Goosing Windows VistaGoosing Windows Vista
Little-known facilities built into Windows Vista let it exploit flash technology to rev system performance.
March 30, 2007
It's no accident that the first hybrid hard drives are 2.5-inch laptop drives. Samsung said last month that it had begun shipping samples of its first H-HHD, and Seagate Technology is expected to follow suit any day. The Samsung drives in the 2.5-inch series will combine 80, 120, or 160 Gbytes of rotating storage with 256 Mbytes of flash memory. Seagate's first drives will be in the same configuration, 2.5-inch drives with 256 Mbytes of flash, and the company has said it will produce drives with larger flash buffers of 512 Mbytes and 1 Gbyte in the second half of this year.
That 256 Mbytes of flash will be shared among several cache functions, says Ruston Panabaker of Microsoft's Windows Hardware Innovation Group, who gave a presentation on ReadyDrive at last year's Windows Hardware Engineering Conference. Here's how Panabaker broke it down:
>> About 10 Mbytes of it will be devoted to caching the hard drive's firmware.
>> The next 32 Mbytes will be used as a write cache. Laptop drives spin down to save power, and a write cache in flash means that writes can be accumulated and the disk left off longer.
>> Another 32 Mbytes will be available for caching data and program code that supports hardware features and Vista's new Windows HotStart function. HotStart ties a program function to a hardware button so that users can do things like run a media player, browse and play files from the hard disk, or open an e-mail program with one click, whether the laptop is on, sleeping, in hibernation, or off.
>> Whatever flash memory is left is set up as a ReadyBoost that SuperFetch will use to cache code pages while it works to maintain optimal memory content, and to accelerate the boot and resume processes.
This not only improves the laptop's performance, according to Panabaker, but it can save 4% to 12% of the machine's battery power by allowing the hard drive to power down while the flash cache stays on to serve cached code to the CPU and aggregate writes to the disk.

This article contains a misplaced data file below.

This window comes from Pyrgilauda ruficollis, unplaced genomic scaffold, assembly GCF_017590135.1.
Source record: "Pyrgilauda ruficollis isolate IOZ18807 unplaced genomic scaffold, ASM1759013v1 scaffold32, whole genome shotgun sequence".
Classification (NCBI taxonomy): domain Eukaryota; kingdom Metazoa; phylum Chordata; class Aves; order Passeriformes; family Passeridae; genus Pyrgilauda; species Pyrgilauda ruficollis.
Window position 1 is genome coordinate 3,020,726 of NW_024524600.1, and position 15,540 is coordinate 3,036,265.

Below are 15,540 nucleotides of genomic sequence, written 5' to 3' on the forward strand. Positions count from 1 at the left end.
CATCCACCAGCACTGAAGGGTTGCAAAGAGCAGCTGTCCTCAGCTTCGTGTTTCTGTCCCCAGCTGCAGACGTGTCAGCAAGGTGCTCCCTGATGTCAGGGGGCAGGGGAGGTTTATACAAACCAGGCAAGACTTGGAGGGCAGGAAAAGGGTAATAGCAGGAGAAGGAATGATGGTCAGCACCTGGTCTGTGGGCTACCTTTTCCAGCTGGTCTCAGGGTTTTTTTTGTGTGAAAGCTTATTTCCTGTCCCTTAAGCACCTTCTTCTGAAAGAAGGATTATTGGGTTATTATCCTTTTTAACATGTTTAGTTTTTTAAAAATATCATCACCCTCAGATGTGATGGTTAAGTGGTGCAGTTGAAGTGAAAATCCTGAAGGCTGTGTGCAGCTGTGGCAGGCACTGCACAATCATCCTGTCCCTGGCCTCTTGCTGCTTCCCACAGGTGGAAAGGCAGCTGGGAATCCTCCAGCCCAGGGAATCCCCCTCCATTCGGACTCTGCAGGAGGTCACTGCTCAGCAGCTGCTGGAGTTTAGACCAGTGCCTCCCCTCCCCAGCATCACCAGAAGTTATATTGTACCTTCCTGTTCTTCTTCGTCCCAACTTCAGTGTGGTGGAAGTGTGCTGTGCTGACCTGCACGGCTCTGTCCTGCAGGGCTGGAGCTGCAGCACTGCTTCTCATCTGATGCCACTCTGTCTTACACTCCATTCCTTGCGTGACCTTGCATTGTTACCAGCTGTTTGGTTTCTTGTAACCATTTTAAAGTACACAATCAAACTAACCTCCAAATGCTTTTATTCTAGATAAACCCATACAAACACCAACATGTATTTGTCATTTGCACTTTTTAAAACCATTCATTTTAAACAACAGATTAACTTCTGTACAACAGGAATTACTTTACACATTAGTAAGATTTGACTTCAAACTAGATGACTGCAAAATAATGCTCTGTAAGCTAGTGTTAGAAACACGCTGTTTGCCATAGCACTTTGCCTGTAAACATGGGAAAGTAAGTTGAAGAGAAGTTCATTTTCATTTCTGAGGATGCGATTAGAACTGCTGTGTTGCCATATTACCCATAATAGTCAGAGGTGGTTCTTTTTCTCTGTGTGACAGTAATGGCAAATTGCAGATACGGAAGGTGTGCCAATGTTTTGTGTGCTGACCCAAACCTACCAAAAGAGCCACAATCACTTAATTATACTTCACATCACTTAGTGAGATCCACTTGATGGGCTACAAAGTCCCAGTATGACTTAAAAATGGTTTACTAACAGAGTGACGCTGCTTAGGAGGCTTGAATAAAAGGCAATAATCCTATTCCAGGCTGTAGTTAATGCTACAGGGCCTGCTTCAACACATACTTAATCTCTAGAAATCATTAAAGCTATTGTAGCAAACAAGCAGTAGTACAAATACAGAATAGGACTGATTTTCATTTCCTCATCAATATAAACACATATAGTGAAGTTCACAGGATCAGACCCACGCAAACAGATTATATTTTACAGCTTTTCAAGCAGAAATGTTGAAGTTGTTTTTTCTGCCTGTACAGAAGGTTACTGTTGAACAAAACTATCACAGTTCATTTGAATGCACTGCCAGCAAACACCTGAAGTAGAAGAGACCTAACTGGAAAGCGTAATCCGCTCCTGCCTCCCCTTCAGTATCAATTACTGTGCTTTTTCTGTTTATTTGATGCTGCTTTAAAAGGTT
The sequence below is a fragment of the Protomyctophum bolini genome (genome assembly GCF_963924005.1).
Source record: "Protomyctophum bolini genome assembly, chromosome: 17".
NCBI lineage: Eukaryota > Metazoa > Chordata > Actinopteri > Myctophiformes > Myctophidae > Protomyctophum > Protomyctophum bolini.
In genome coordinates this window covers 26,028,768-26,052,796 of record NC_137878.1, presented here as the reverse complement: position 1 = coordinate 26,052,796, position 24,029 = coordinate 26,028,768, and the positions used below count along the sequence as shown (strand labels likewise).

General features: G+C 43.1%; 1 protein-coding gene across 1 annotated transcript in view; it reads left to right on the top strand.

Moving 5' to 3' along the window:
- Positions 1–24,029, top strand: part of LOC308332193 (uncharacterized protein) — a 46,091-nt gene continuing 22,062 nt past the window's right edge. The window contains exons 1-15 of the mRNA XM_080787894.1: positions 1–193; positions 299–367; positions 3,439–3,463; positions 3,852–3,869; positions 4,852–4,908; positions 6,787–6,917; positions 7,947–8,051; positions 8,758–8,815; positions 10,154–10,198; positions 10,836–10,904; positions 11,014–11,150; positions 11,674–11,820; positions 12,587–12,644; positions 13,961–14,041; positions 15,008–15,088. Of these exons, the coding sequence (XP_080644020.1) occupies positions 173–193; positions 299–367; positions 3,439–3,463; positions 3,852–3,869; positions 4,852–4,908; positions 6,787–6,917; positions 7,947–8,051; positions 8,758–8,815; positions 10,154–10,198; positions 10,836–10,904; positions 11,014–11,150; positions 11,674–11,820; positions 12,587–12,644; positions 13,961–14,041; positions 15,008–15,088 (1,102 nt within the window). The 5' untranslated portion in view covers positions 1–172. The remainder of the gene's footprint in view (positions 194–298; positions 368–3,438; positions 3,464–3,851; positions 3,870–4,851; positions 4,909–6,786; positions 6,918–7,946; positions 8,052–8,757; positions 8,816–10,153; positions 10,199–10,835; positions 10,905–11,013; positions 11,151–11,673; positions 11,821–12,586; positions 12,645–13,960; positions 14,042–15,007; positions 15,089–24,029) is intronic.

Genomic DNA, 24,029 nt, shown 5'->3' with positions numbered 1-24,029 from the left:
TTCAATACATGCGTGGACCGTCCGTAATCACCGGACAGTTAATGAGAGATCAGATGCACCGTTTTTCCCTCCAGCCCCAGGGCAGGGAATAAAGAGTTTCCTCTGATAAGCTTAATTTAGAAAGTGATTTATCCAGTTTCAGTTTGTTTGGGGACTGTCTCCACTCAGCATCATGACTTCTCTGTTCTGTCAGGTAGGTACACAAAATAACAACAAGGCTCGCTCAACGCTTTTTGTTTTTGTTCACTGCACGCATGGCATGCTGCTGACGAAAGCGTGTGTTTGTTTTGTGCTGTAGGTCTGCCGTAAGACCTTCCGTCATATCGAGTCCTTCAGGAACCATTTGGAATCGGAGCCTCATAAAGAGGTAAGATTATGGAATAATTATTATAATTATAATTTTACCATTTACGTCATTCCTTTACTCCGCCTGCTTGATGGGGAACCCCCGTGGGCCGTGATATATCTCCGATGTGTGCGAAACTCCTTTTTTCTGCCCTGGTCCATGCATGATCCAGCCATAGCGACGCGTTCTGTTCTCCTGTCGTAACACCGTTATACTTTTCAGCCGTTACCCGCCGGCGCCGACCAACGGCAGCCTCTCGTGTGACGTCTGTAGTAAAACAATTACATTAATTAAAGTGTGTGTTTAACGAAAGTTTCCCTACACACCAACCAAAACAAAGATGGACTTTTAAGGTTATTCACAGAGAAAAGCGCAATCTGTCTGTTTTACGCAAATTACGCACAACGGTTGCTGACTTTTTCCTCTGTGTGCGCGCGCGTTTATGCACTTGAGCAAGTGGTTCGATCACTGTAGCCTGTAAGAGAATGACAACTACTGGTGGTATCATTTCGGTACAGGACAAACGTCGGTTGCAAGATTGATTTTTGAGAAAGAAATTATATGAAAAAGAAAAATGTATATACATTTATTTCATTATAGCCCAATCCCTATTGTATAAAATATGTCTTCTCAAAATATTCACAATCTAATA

ReadyBoot is a little too much like ReadyBoost to be clearly differentiated, but that may be the point. After every boot-up, the ReadyBoost service does an analysis of the files read during the last five boots, then builds a list of the files it predicts will be used in the next boot, in what order and their locations on disk. When the PC boots up, the ReadyBoost service creates a compressed cache of those files. That serves the right files in the optimal order to boot the machine faster.
If the computer is equipped with an H-HHD, ReadyDrive can accelerate the boot process even more. When a shutdown or hibernation is initiated, ReadyDrive loads data required early in the boot process to the H-HHD's flash cache. When the disk is powered on again, even though it won't spin up for 2 to 4 seconds, data can start flowing from the flash memory almost immediately.
As we said at the start, there's no substitute for system memory, so if you want to run Vista, load up on as much as your machine will hold (or you can afford, whichever comes first). But if you've got a machine with a limited amount of system RAM, such as on an older PC or a laptop, flash memory and the ReadyBoost technology that's in every copy of Vista can make a difference. An "Enhanced for ReadyBoost" flash drive or card can give you an immediate shot in the arm, and, when they get here, hybrid hard drives will help as well.
Look for flash technology vendors to start exploiting the direct relationship between flash memory and Vista performance gains. As Vista is adopted by more and more PC users, the result will undoubtedly mean more flash in our future. And everybody can use a little more flash.
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